IVF - Cycle
You will be seen in the office periodically based on your treatment protocol and your ovarian response.
In the office you may have hormonal testing and/or pelvic ultrasounds to monitor your follicular development in your ovary. This monitoring helps determine when your body is ready for egg retrieval.
Every time you are seen in the office you will receive communication from a nurse in the afternoon with instructions on how to continue your treatment and when to return back to the office.
We have a nurse and physician on call after office hours for any of your needs during your cycle.
Due to Insurance protocol it may take a few days between ordering and delivery of medications. Always make sure you have enough medications and not wait for the last minute.
When your body indicates your eggs are ready to be retrieved you will be instructed about taking your “trigger” shot HCG at a specific time. This will determine when your egg retrieval will take place.
This usually happens two days prior to your Egg retrieval. The day after your “trigger” shot you will be seen in the office to ensure your body is ready for egg retrieval. For most patients at this appointment you will undergo cervical trial.
Cervical Trial is a minor non painful procedure performed in the exam room. Trial catheters similar to the embryo transfer will be attempted to reassure everything is ok for your embryo transfer. Whenever difficulty is diagnosed at this stage this will be re-tried during your egg retrieval under anesthesia.
On the day of your egg retrieval you will come to the facility at your scheduled time. You will need to be fasting from midnight the day prior.
Some patients still need to take their medications for example blood pressure even on the day of your retrieval. Please verify with your nurse the day prior.
The egg retrieval is an ultrasound-guided, out patient procedure done in our Operating Room under general anesthesia.
There is a needle guided attached to the vaginal probe that visualizes the ovaries and the other pelvic structures. The needle is guided through the vaginal wall into each ovary where the fluid containing the eggs is aspirated.
The procedure takes about 15-30 minutes. You will stay in the recovery room for up to 2 hours. Some of the side effects of the procedure may include pelvic cramping, spotting or slight bleeding. Generally, patients resume normal activity the following day.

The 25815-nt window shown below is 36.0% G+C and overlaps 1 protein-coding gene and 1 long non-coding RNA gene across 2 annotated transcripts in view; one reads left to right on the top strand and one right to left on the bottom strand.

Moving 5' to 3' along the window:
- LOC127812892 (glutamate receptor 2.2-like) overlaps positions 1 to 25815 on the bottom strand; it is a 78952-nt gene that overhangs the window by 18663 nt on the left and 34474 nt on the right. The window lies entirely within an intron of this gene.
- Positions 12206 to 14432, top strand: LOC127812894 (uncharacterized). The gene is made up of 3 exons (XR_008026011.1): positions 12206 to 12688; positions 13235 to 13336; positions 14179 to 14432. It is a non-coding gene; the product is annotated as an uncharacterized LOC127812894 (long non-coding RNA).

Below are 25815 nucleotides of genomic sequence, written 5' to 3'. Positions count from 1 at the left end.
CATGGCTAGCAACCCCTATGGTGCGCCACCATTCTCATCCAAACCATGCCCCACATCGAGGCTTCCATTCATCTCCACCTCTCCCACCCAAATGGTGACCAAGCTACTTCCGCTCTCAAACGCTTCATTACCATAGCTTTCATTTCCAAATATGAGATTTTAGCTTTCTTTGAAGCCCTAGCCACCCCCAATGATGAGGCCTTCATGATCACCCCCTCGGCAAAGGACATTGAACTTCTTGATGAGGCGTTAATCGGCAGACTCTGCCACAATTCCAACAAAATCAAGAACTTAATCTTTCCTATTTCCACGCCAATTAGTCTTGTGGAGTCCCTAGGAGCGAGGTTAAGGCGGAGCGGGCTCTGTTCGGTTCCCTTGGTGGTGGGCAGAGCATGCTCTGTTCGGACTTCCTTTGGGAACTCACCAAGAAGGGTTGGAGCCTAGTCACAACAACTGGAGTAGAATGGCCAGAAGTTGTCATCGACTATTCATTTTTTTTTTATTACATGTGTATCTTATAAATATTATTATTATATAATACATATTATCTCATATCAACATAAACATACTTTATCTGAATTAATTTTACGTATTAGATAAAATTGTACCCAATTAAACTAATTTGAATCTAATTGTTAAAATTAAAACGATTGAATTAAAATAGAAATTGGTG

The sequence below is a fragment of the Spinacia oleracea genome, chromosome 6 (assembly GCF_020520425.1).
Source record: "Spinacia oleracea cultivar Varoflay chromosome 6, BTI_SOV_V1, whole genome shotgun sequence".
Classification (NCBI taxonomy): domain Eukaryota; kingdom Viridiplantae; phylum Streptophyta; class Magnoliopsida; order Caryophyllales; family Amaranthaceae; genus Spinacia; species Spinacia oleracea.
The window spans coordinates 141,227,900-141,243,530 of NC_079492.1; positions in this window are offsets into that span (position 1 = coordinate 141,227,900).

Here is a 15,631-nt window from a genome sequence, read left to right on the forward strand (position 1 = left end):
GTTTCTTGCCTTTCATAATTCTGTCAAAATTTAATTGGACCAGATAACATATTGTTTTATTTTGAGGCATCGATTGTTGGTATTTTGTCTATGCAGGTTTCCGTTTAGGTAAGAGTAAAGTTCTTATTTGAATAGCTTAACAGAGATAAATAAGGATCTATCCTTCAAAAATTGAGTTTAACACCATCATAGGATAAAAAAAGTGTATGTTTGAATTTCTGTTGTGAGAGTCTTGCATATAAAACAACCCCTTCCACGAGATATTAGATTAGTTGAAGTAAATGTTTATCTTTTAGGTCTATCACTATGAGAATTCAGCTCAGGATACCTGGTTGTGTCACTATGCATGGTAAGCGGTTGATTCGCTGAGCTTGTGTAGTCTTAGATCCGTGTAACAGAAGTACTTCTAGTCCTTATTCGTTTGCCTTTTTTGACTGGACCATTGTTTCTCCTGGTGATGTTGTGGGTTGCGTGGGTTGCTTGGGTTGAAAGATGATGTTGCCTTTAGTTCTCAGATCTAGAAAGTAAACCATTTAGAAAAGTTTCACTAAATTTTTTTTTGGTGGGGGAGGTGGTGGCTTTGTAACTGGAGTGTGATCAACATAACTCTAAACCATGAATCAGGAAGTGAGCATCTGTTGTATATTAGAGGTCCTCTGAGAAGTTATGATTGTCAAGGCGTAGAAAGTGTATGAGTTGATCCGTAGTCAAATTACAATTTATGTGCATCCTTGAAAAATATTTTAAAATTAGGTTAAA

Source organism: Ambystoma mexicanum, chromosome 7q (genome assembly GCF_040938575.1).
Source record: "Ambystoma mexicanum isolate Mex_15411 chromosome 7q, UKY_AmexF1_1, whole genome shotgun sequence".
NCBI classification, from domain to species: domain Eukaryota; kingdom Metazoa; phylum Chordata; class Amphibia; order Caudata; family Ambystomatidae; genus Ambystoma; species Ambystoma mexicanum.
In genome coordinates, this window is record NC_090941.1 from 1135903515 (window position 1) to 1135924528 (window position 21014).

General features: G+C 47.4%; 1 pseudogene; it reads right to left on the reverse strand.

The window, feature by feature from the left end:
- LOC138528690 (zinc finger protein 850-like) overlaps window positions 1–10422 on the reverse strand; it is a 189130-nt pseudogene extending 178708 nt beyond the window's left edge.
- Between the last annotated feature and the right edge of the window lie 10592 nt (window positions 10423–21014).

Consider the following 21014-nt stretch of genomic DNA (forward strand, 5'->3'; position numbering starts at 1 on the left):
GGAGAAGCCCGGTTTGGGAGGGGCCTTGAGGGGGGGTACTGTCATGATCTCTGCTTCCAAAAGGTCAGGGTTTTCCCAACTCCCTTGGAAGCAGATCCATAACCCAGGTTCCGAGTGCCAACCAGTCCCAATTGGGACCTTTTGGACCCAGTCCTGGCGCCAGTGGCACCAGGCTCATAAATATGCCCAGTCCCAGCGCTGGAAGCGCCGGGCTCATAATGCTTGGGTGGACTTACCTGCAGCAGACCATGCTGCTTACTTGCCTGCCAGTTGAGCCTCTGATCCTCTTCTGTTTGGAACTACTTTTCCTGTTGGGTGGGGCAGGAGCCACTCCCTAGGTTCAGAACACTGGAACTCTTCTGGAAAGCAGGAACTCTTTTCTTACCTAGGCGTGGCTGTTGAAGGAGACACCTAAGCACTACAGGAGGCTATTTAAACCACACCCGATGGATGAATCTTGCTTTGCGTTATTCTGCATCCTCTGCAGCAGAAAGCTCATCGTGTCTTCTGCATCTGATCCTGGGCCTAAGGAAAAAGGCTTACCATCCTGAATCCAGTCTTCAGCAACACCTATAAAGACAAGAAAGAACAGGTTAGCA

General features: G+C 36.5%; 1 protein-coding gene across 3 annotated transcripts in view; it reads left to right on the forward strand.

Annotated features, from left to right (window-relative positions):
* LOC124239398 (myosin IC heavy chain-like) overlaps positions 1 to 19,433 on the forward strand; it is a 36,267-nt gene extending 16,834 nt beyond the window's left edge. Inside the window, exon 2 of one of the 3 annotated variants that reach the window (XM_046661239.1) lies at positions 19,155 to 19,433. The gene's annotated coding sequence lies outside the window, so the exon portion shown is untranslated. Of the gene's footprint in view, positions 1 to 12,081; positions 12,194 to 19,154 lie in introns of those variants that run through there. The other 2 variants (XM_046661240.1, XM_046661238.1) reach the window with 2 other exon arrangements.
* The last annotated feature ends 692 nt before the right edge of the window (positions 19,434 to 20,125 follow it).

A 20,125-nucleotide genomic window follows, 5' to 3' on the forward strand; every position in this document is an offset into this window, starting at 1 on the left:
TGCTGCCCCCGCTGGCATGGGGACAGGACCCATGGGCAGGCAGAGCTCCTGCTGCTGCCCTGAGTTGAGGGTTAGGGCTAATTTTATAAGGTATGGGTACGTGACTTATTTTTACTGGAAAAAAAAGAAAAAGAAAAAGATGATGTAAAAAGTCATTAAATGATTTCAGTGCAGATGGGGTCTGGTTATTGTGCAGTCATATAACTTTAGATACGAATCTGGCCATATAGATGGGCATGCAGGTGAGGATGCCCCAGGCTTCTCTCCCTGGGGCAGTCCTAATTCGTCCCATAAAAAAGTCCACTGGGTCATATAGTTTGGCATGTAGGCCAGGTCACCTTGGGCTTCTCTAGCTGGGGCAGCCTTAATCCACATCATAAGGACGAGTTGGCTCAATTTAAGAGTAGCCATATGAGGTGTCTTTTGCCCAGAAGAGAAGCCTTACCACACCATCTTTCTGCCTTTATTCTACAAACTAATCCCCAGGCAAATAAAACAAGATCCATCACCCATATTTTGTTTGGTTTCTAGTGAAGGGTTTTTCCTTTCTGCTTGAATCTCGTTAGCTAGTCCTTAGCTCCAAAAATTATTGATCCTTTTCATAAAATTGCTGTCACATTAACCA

You will need transportation home after the procedure as you are not allowed to drive 24 hours after anesthesia.
The embryo transfer is an uncomplicated procedure that usually does not require a sedative or anesthesia.
The embryo transfer is an abdominal ultrasound guided procedure. It is important that the patient’s bladder is full during time of transfer to help visualize the pelvic structures by ultrasound.
The physician first inserts a speculum to visualize the cervix, and then cleans the cervix with sterile water.
Next, the embryo(s) are loaded into the catheter and then the catheter is inserted into the vaginal canal. When the tip of the catheter is in the uterus, the embryo(s) are released into the cavity.
Once the catheter is removed, the embryologist verifies that there are no embryo(s) remaining.
The patient remains resting for 30 minutes and then is discharged home.
Following embryo transfer you can resume normal activities.
FOLLOWING EMBRYO TRANSFER
A few days following your embryo transfer you may need a blood test to check your Progesterone.
Based on the date of your embryo transfer you will have a pregnancy test performed twice to confirm conception.
With a positive pregnancy test, the patient will come every 2 days for a Beta and Progesterone serum level.
Based on your body’s response an ultrasound will be scheduled to evaluate the pregnancy.
The patient comes to the office about every 2 weeks for bloodwork and vaginal ultrasound.
We discharge our patients to the care of their OBGYN between 8-12 weeks, based on the patient’s insurance.